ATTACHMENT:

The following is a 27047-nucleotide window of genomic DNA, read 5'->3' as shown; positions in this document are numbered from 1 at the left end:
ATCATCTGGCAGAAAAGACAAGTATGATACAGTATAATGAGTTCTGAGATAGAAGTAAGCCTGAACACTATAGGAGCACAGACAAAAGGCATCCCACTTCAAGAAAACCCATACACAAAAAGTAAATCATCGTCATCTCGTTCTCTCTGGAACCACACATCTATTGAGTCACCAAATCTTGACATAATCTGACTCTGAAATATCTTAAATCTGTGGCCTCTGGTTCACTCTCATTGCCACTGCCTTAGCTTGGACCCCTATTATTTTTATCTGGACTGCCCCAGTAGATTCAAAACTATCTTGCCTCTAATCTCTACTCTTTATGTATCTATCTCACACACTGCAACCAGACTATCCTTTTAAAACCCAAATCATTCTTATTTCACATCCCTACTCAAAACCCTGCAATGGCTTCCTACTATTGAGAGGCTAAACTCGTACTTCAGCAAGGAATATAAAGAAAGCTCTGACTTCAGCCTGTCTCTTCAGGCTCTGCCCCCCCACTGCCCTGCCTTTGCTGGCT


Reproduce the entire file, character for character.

The following is a 27047-nucleotide window of genomic DNA, read 5'->3' as shown; positions in this document are numbered from 1 at the left end:
ATCATCTGGCAGAAAAGACAAGTATGATACAGTATAATGAGTTCTGAGATAGAAGTAAGCCTGAACACTATAGGAGCACAGACAAAAGGCATCCCACTTCAAGAAAACCCATACACAAAAAGTAAATCATCGTCATCTCGTTCTCTCTGGAACCACACATCTATTGAGTCACCAAATCTTGACATAATCTGACTCTGAAATATCTTAAATCTGTGGCCTCTGGTTCACTCTCATTGCCACTGCCTTAGCTTGGACCCCTATTATTTTTATCTGGACTGCCCCAGTAGATTCAAAACTATCTTGCCTCTAATCTCTACTCTTTATGTATCTATCTCACACACTGCAACCAGACTATCCTTTTAAAACCCAAATCATTCTTATTTCACATCCCTACTCAAAACCCTGCAATGGCTTCCTACTATTGAGAGGCTAAACTCGTACTTCAGCAAGGAATATAAAGAAAGCTCTGACTTCAGCCTGTCTCTTCAGGCTCTGCCCCCCCACTGCCCTGCCTTTGCTGGCT